RATHER UNUSUAL COLOURS
by Ken Linacre
The article published in the 1980 Yearbook discussed the range of colours and colour patterns usually found in the Cardigan Corgi and the genetics of their inheritance. It produced an extensive correspondence with breeders in this country and overseas. From this it is clear that we have two other colours which occasionally occur in the Cardigan which we probably all consider to be undesirable. These colours are well known and recognised in several other breeds and the genetics of their inheritance in the dog is well established. They are separate and distinct from each other and all other colours and patterns, though they can and do interact with them. They are in no way connected with the 'odd ' colours that can arise from the mating of blue merles with other than tris (with red or brindle points) and blue merles. These colours are the liver, and the uniform grey-blue or gun metal blue. Both are caused by the modification of black in the coat: in both cases this is due to a recessive gene, the matching dominant to which allows the black pigment to occur in its normal form.
The genes controlling the liver colour are designated as B and b. The dominant B allows the normal black to develop, b causes its modification to brown or liver. Dogs with Bb are carriers, but in appearance have the normal black hair which the genes in other groups allow (as discussed in the Yearbook article). In dogs with bb, the black colour in the coat is replaced by liver. Also the colour of the nose and eye rims is affected, they are brown, and the eyes are a light, rather yellow colour. I have a photo of a liver and tan Cardigan, with the tan markings placed as in a tri: he has the usual white paws and chest we would expect in a Cardigan, but that apart his markings and colour are as we might find in a Doberman. A brindle carrying bb presumably has liver stripes, and might appear to have a liver body colour, or appear as a red, depending on the amount of brindling that is present. Reds carrying bb are known; it is apparent from the nose and eye colour, and the coat colour is peculiarly clear in appearance, difficult to describe but quite different from a normal red coat. I have information on a puppy which was a uniform liver colour in the nest, but finished as a red, although the liver colour is detectable at the base of the coat hair.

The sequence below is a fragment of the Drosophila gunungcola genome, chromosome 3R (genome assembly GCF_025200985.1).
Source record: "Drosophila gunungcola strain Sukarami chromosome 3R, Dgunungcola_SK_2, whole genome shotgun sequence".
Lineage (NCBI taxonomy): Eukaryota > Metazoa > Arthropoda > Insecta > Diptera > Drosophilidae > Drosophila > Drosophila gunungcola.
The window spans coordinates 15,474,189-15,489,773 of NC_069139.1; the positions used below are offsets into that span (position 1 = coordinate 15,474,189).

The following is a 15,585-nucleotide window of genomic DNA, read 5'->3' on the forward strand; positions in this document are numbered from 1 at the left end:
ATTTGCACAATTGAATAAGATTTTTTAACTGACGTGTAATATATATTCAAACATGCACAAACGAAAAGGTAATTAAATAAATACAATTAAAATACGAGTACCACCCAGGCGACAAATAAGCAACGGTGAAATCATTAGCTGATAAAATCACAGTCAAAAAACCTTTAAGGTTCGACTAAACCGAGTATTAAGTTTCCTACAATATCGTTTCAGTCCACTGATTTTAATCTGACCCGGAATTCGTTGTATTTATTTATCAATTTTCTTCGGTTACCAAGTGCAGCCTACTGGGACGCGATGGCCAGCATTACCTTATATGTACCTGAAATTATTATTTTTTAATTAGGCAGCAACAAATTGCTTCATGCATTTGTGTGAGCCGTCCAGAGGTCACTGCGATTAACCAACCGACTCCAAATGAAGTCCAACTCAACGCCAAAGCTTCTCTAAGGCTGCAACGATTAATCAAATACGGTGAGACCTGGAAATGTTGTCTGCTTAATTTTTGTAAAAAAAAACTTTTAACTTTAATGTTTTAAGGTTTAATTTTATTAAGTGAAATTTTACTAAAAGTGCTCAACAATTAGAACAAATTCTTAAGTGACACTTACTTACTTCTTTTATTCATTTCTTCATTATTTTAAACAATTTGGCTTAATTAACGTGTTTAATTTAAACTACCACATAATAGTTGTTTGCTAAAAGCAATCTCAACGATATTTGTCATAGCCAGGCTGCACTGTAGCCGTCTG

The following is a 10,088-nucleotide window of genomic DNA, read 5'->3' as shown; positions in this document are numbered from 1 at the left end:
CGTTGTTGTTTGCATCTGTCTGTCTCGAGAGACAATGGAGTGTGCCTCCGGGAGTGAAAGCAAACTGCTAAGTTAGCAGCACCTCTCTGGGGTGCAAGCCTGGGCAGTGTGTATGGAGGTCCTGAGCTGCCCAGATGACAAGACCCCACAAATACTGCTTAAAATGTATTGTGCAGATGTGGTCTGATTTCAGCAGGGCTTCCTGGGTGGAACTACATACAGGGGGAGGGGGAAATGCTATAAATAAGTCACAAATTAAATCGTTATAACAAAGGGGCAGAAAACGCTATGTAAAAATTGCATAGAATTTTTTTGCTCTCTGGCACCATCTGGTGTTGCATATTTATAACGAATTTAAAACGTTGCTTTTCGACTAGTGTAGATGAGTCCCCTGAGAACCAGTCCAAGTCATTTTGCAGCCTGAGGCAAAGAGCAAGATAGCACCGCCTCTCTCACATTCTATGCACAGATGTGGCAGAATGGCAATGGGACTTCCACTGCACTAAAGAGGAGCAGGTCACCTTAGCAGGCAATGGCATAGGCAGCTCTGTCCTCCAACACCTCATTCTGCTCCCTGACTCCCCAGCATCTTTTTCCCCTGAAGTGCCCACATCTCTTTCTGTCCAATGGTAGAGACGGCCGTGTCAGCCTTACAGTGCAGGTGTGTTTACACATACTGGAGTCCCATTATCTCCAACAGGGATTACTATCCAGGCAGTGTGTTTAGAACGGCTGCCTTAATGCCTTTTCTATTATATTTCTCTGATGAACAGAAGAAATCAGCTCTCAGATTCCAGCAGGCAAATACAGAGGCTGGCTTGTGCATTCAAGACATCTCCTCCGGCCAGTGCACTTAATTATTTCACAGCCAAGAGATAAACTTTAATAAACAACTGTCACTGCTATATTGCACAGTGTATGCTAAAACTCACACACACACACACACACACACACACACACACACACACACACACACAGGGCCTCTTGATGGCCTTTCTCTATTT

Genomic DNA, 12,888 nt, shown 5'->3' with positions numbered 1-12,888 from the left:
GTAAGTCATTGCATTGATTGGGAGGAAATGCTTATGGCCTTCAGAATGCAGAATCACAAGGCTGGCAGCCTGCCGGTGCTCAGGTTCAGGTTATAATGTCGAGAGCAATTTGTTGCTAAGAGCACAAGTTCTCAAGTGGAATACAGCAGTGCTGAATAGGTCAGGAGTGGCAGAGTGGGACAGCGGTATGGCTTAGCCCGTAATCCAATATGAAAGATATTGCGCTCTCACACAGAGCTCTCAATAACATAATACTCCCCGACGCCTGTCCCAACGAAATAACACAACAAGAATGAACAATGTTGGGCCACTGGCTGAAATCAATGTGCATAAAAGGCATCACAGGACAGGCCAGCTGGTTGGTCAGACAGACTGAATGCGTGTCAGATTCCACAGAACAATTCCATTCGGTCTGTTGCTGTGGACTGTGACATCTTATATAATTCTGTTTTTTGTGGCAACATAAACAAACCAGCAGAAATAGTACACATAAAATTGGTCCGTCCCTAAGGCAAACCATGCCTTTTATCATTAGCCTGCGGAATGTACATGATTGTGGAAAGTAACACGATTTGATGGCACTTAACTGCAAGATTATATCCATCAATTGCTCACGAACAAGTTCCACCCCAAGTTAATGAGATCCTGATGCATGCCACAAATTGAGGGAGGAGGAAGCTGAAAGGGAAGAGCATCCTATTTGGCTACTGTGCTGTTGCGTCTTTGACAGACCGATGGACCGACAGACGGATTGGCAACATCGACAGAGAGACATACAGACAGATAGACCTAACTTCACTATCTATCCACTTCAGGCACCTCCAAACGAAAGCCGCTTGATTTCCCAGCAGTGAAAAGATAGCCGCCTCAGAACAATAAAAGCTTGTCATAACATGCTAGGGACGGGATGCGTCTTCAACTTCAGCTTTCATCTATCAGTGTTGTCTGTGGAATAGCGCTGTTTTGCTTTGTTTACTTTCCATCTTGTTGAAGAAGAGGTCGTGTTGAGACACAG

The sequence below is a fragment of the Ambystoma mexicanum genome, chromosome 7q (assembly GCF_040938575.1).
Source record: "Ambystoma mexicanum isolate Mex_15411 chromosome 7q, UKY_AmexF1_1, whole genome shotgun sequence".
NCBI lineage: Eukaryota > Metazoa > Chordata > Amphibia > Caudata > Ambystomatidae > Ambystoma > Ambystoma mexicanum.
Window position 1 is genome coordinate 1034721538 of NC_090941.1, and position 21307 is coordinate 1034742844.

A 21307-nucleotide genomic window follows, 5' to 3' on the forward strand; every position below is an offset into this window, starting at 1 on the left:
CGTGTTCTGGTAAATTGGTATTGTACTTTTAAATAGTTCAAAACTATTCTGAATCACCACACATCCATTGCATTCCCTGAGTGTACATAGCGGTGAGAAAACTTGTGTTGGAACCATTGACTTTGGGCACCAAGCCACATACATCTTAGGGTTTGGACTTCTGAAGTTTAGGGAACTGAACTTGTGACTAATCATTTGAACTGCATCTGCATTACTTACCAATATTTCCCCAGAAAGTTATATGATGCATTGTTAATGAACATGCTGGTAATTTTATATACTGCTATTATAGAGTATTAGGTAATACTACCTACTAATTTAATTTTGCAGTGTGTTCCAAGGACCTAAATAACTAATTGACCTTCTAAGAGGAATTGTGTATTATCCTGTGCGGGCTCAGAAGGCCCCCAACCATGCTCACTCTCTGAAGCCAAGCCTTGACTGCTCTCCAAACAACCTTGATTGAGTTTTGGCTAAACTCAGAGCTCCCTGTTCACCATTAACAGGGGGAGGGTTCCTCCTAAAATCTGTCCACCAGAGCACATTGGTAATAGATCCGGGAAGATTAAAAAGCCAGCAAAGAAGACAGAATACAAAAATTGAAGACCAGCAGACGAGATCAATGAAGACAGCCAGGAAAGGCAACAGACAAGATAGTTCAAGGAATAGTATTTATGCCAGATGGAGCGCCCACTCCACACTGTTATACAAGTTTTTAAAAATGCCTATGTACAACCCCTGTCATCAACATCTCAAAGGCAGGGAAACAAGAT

Although the liver colour (either as a full liver or as the nose/ eye colour in a red) occurs infrequently, there is reason to believe that the b gene is relatively common in the breed. It has been with us for a long time; I recently saw for sale a small watercolour, painted in the thirties of head studies of a Corgi and a Sealyham - the Corgi was clearly a Cardigan, but with a brown nose and yellow eyes, and rather hairy ears to boot.
The genes controlling the blue-grey colour are designated D and d. The inheritance is similar to that for B and b discussed above. Dogs with dd have the dull blue-grey in the coat where normally there would have been black: the nose and eye rims are a slate, grey colour and again the eyes are light. We again see this colour in Dobermans, though it is less common than liver and tan, and it occurs in Griffons, where it is considered a disqualifying fault. This colour is not to be confused with the blue we find in the Kerry Blue and Yorkshire Terrier, which results from the fading of the coat with age. Puppies of this colour are born blue. The evidence suggests that the d gene is rather uncommon in our breed.
Although our standard admits any coat colour, animals of these: colours would be unlikely to find acceptance in the ring because of their nose and eye colours. They are however likely to be perfectly healthy, if rather untypical. We should emphasise again that the carriers are quite normal and totally typical. However even when mated to BB or DD dogs, half their offspring are also carriers. Although the occurrence of liver and blue dogs is infrequent, we perhaps should give them some thought. It is very easy for recessive characteristics to become established and widespread in a breed. If they do, and there is a high incidence of carriers, then one quarter of the offspring of carrier to carrier matings are likely to be affected. It is perhaps worth remembering that fluffy coats are also caused by a recessive gene, which is so widespread in our stock that a litter which does not contain a fluffy is usually an event for note and comment.
Published in Australian Cardis Calling in 1981 and reproduced with the kind permission of the author.